Parents may start own school

A GROUP of parents who are keeping their children out of the classroom following a row with education officials have said they may set up their own school.

A GROUP of parents who are keeping their children out of the classroom following a row with education officials have said they may set up their own school.

The EADT revealed earlier this year how six 11-year-olds from St Osyth, near Clacton, had turned down the offer of places at nearby Bishops Park College.

Their parents had been refused places at all of their preferred schools and were told their children would have to go to the struggling comprehensive.

Their preferred schools - Clacton County High, the Colne Community School and Tendring Technology College - are all foundation schools and determine their own admissions procedures.


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Yesterday the parents met with Essex County Council leader Lord Hanningfield at the House of Lords to demand their children be given places at the schools of their choice.

Holly O'Toole, mother of Harry Hulstrom, and the other parents have continued to teach their children at home, but have paid private tutors since the start of the school year.

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Speaking afterwards Mrs O'Toole said: “Ultimately we want to get the school places of our choice and if not, we want to secure funds to set up our own school.

“He told us that schools' admission policy was down to the individual schools, but we have been told the opposite - that it is down to the council.”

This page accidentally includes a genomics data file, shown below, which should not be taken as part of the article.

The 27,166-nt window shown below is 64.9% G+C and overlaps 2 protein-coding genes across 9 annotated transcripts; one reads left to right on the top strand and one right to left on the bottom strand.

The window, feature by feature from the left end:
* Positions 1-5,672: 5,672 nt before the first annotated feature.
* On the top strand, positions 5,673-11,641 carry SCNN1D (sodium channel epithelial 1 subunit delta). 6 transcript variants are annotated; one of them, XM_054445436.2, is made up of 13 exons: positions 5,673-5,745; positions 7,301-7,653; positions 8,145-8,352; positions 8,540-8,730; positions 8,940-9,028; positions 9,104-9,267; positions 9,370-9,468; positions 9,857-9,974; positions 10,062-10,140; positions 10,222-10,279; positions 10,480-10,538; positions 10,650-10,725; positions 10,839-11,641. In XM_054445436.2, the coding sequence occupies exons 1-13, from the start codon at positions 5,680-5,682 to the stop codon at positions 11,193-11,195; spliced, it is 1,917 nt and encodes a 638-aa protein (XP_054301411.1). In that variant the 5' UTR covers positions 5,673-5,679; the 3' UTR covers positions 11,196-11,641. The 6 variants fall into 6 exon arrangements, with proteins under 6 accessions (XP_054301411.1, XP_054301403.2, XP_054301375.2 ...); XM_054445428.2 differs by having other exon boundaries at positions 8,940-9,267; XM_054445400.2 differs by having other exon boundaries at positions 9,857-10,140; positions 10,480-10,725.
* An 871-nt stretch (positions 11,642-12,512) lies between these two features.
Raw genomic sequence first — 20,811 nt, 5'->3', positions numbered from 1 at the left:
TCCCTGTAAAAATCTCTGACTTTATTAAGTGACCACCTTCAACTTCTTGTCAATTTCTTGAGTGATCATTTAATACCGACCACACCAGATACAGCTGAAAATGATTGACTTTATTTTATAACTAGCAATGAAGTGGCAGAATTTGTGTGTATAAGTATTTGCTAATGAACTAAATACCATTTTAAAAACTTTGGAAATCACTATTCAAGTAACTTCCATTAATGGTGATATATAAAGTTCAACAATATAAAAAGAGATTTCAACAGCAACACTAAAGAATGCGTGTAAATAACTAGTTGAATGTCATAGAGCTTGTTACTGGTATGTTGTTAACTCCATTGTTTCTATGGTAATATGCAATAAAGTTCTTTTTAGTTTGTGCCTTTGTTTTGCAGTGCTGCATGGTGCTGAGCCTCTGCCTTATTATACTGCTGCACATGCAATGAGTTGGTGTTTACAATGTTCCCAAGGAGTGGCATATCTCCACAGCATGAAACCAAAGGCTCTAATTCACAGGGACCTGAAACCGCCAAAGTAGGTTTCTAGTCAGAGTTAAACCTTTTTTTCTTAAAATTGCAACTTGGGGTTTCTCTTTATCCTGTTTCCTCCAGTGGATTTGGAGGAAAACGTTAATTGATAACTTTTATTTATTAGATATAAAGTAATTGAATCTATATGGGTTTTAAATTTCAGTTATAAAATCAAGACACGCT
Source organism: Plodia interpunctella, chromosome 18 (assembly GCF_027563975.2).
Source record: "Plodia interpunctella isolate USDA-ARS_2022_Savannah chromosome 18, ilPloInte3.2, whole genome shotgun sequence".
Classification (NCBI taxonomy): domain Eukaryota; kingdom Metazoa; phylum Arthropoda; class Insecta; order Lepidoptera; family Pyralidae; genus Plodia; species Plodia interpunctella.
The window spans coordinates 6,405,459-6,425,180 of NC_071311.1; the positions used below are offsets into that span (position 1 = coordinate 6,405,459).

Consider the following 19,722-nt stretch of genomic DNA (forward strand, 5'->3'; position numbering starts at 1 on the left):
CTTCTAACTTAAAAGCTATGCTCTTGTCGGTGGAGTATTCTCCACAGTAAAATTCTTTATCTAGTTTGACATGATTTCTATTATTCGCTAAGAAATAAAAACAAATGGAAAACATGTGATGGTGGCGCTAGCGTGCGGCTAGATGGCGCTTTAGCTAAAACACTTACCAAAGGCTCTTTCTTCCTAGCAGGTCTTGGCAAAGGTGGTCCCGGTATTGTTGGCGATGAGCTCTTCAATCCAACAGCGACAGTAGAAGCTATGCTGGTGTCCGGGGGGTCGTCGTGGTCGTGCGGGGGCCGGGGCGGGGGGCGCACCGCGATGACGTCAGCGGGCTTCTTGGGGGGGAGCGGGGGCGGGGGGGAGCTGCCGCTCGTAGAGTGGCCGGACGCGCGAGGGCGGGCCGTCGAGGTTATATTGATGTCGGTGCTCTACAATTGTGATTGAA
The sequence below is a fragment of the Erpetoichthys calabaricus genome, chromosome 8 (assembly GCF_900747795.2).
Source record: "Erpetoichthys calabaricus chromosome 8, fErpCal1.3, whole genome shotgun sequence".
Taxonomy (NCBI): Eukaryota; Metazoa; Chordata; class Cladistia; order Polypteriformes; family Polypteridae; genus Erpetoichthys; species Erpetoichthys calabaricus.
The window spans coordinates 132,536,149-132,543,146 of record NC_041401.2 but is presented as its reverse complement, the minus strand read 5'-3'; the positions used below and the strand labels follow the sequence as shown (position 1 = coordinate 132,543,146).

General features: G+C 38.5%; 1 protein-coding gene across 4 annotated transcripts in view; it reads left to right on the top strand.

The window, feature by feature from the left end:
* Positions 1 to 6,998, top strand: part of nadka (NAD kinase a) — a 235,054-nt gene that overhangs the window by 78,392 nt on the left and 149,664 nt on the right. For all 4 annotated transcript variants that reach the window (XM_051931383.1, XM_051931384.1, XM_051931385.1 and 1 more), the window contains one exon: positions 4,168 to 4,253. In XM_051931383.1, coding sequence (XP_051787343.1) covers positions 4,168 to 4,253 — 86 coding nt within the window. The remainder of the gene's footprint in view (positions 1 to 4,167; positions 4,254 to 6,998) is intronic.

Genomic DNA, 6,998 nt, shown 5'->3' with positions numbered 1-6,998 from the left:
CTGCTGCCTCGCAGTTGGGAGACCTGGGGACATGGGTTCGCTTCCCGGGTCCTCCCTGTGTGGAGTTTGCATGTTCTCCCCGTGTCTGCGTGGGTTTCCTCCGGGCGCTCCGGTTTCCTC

She added: “I thought it went very well, but only time will tell and if nothing changes, we will fight on. There are a lot of people out there who are supporting what we are doing.

“We don't feel we are being that difficult - we just want our children to go to school, but they are saying that we have to go to a school that don't want to.”

She said Lord Hanningfield pledged to look into the issues of both access to the schools and the option of funding the parents' attempts to set something up themselves.

Bishops Park, in Clacton, remains under special measures due to its recent record but headteacher Nick Pavitt, who has previously turned around the fortunes of nearby Colbayns High School, has said he is confident of improvements.

A council spokesman said: “The three schools which the parents applied to - Tendring Technology College, The Colne Community School and Clacton County High - are all foundation schools and as such are responsible for setting their own admission arrangements. Unfortunately, on this occasion, demand for places at the schools exceeded supply.

“In situations like this it is the responsibility of the education authority to provide a place at the nearest available community school, which in this case was Bishop's Park College.

“The council's admissions team works hard to provide children with places at their preferred schools. This year we offered 95% of applicants a place at either their first or second preference of comprehensive school; this is above the national and regional average.”

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